Harley Weir’s most recent publication is visually complex. But, the concept behind it is relatively straightforward. “I have always wanted to show something of my own desire – to celebrate the male form,” she says. “I want to make things I would like to see.” Growing up, Weir felt sexualised photographs of men were lacking. Aside from the archetypal, “poster guy” of the 90s, complete with the obligatory six-pack, images that appealed were few and far between. “I cannot speak for men, but I find the confines for a ‘man’ just as suffocating as those for a woman,” she says.
Father, as it is aptly titled, undoes such constraints. It is as much for Weir as it is for the ‘men’ spread across its pages. The photobook extends the photographer’s commitment to transgressing boundaries, visually opening up the definition of masculinity as it is traditionally-defined, and encourages us to think about what the term means in a broader sense. Gender becomes about the desire it provokes – whatever that may look like.
“It reminds me of a quote from John Berger in Ways of Seeing: ‘Men look at women. Women watch themselves being looked at’,” says Weir. “… I always thought, I watch men too, not in a creepy way but I desire others. There is this view that women are acquired and that they don’t have their own sexuality.” The multiplicity of images that comprise Father express that desire. Some photographs are overtly sexual. Others are more covert: the delicate application of pink eye shadow, rumbled burgundy sheets, the head of a peculiar-looking plant. “I made photograms of objects and people, fluid paintings from spitting, peeing, cumming, bleeding, dripping etc on photographic paper,” says Weir. “I used to make things growing up, I have really missed the physicality of working with my hands. Printing in the darkroom satisfied that need for so long but it was great to have time again to experiment and fall back in love with the process.”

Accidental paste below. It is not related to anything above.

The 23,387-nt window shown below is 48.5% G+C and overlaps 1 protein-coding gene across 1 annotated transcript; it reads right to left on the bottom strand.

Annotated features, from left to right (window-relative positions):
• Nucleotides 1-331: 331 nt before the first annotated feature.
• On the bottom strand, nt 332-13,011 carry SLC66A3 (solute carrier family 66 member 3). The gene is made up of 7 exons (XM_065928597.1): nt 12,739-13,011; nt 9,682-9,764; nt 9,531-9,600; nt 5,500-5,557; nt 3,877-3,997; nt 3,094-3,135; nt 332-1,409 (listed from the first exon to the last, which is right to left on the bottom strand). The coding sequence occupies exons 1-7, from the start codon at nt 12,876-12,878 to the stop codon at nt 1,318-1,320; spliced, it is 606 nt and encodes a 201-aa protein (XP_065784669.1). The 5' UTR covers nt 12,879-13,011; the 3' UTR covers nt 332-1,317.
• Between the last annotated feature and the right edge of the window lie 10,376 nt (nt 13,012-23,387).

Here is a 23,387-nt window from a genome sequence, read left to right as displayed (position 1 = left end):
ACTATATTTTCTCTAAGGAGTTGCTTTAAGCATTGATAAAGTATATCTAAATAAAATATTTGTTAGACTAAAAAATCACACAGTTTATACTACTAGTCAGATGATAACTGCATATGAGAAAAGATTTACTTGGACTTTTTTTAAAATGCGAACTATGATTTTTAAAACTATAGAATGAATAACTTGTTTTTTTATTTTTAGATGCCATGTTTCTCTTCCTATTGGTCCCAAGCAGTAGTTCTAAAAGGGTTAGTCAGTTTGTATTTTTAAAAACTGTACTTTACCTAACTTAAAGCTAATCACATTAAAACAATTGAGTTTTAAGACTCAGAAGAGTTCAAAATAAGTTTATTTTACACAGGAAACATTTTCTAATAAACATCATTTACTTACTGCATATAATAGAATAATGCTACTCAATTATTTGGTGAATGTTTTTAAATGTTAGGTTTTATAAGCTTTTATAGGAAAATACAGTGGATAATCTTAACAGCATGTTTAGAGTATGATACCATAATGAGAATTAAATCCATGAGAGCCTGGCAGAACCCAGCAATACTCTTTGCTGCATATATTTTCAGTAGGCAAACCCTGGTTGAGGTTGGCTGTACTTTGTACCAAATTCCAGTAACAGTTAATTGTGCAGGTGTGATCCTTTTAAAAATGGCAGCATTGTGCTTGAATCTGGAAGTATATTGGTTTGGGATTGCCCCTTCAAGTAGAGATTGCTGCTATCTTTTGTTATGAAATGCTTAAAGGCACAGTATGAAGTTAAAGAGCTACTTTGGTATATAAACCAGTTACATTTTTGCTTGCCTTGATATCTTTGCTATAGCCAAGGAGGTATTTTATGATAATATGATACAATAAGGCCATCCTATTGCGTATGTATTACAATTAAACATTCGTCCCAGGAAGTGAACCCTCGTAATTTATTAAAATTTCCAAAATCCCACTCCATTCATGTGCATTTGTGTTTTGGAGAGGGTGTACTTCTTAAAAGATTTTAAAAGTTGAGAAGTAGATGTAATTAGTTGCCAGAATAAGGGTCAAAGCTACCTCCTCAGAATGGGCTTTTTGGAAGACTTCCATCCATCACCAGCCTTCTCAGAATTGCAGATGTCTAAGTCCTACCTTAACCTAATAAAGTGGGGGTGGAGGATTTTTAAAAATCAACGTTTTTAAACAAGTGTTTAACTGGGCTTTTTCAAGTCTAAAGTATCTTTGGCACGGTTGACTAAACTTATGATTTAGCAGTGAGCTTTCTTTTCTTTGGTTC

Weir’s work sits at the intersection of fantasy and documentary. Her visceral images transform their often mundane subject matter into works of art. Both a photographer and director, Weir originally set out to be an artist, completing a BFA at Central St Martins in 2010. Outside of her fashion work, the photographer’s personal work includes images made during trips to conflict zones, including Israel’s West Bank and the Jungle in Calais.
Father began as a collaborative project with Weir’s real dad. “In the end it is nothing directly to do with him,” she says, “I kept the name as it seemed to make sense when I was thinking about the archetypal man, the father being the first most of us meet in our lives.” Many of the images are over 10 years old. And yet, despite this, the photographer’s distinct style draws the work together. From the dimly-lit torso of a young man framed front-on, to a hairy nipple bathed in pink, fluorescent light.
Father also carries a wider significance along with being a deeply-personal exploration of desire. “I wanted to show men’s bodies in a beautiful yet varied way,” says Weir, “a true appreciation for all the irregularities I find so captivating. I know how it feels to have a body that just does not replicate what we see on billboards and I do not think that men have any more freedom here.” Outside of the physical, the photographer also points to the importance of collapsing the divide between masculine and feminine. “I feel like there is this pressure to be hyper-feminine or hyper-masculine,” she continues, “staying within such tight constraints really does not make me happy. The men I love most in my life are comfortable with their female traits and vice versa in the women I adore.”
Father encapsulates this. From the made-up hosts of Japanese nightclubs to transgender sex workers in Mexico, the subjects depicted defy masculinity in the conventional sense of the term. “I believe for things to move forward we need to heal things on both sides, “ says Weir. “Women need to be more in touch with their masculine sides and men need to be more in touch with their feminine sides. I hope these images can start a trend that continues to open up the discussion on gender and sexuality.”